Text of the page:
While many receivers would struggle with that type of opposition week-to-week, it’s not that Allen simply couldn’t compete against those top flight corners. In a Week 14 game against Revis and the New England Patriots, Allen was held to just three targets, two receptions and three yards. Since Revis is a corner who will follow around the opposition’s top receiver, there was no way to avoid the matchup.

Pointing to the three targets, though, reflects Revis’s impact on the game, but overstates a perceived inability for Allen to work against a top corner. San Diego entered the game knowing Revis would shadow Allen and the offense was structured to take advantage of other matchups during the game. Allen had the ability to get open against Revis but was not always Philip Rivers’ first read.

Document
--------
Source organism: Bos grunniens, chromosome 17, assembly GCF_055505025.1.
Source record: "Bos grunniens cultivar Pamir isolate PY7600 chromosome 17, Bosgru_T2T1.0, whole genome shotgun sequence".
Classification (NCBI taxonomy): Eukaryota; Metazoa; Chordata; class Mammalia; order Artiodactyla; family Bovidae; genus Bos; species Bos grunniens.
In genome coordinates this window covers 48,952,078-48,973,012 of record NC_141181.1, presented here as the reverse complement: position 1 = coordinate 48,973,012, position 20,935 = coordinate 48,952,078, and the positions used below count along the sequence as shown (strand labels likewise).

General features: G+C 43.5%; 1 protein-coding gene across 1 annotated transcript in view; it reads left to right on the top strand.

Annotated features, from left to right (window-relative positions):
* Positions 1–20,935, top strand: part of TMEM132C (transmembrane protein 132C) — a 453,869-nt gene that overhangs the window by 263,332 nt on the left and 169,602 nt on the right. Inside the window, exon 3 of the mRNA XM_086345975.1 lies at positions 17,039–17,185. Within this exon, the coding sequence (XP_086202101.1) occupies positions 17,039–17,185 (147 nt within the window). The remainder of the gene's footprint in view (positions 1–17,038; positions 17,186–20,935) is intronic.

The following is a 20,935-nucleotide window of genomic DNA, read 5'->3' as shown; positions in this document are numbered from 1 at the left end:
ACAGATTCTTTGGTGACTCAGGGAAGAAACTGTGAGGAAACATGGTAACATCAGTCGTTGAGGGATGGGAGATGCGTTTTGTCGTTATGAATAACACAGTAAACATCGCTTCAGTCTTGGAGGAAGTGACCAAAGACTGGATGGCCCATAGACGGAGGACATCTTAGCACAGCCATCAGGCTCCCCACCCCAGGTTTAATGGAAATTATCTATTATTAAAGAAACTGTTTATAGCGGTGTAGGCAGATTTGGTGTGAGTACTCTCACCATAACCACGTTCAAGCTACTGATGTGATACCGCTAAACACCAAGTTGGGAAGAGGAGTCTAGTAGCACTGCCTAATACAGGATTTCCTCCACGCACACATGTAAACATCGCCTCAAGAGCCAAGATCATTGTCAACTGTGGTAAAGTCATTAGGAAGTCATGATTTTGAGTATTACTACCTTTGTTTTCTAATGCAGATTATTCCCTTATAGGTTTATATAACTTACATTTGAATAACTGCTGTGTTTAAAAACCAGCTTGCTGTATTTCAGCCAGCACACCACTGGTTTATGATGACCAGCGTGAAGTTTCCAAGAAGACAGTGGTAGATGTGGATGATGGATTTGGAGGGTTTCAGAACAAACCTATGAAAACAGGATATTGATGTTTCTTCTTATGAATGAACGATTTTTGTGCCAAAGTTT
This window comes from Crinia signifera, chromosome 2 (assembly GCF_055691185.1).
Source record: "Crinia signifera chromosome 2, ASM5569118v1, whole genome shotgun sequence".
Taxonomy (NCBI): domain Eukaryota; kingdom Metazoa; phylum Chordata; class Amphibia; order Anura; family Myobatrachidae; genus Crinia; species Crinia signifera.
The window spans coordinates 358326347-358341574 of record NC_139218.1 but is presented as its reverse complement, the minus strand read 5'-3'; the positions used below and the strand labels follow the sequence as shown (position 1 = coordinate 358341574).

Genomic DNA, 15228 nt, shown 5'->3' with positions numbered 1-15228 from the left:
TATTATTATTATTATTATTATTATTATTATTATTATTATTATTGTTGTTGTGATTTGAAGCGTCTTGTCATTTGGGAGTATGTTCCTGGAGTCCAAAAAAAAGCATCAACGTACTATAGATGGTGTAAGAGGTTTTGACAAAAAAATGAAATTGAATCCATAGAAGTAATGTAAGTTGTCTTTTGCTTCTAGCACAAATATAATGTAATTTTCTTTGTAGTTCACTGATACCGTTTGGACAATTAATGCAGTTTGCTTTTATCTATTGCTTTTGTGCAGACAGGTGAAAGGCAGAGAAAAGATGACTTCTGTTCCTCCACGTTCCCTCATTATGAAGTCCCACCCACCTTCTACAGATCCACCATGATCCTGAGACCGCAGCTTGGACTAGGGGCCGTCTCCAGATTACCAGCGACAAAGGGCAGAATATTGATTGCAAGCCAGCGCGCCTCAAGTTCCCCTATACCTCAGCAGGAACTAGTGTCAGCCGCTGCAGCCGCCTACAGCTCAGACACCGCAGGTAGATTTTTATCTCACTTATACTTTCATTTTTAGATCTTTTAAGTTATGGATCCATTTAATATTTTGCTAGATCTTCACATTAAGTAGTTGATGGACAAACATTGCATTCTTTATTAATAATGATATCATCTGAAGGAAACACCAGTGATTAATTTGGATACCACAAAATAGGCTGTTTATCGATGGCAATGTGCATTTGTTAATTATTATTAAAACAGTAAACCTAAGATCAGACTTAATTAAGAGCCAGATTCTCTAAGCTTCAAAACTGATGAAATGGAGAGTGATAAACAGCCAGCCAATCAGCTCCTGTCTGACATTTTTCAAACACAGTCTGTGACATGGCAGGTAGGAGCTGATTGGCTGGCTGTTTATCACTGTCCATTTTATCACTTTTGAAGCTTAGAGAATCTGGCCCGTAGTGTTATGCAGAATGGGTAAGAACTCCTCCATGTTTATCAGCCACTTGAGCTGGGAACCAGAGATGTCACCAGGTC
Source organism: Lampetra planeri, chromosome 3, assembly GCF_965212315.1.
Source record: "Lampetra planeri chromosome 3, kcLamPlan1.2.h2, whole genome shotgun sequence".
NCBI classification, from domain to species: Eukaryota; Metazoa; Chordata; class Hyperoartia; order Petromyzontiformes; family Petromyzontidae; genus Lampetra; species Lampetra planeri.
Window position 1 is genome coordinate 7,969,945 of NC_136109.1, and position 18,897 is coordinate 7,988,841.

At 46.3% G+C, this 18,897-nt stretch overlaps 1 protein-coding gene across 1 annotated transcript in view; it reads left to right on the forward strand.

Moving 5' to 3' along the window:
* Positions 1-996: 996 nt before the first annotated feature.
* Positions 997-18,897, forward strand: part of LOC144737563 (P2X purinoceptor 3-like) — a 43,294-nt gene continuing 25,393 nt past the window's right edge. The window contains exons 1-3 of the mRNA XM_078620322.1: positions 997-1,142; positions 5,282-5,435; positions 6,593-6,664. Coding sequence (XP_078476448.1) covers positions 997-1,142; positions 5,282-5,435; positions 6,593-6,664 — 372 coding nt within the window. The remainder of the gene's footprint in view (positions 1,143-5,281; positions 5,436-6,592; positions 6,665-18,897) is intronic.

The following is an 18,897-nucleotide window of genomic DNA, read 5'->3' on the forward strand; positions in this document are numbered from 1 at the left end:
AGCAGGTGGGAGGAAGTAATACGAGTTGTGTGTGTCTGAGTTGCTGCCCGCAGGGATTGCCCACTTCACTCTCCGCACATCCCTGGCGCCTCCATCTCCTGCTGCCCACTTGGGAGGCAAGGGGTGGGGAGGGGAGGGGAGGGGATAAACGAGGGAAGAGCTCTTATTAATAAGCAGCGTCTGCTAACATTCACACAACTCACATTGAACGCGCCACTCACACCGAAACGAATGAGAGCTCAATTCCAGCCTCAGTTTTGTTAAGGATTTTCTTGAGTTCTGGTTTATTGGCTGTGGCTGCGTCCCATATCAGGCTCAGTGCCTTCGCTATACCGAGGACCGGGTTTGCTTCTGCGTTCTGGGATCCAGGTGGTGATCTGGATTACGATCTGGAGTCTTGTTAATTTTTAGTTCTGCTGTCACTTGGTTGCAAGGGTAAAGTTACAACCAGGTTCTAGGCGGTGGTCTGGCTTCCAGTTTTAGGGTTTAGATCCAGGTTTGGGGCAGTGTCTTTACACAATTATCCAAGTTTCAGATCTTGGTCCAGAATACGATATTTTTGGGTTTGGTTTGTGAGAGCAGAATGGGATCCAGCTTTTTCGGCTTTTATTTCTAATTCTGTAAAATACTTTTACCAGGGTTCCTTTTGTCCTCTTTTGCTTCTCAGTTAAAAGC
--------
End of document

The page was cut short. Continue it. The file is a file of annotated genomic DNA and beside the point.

Take a look at this play. Allen (at the top) is able to get open across the middle, but Rivers’ read wasn’t to his side. Sure that’s just one play and any receiver could get open against any corner for one lay during a game, but there were multiple times Allen could and did get open but wasn’t targeted.

The Chargers had three other players in 2014 who were targeted at least 90 times. Allen was the best target, but he wasn’t the only one. That’s not great for Allen’s individual stats, but it helped keep San Diego ranked ninth in Adjusted Passing NEP for the season.

Unintended Targets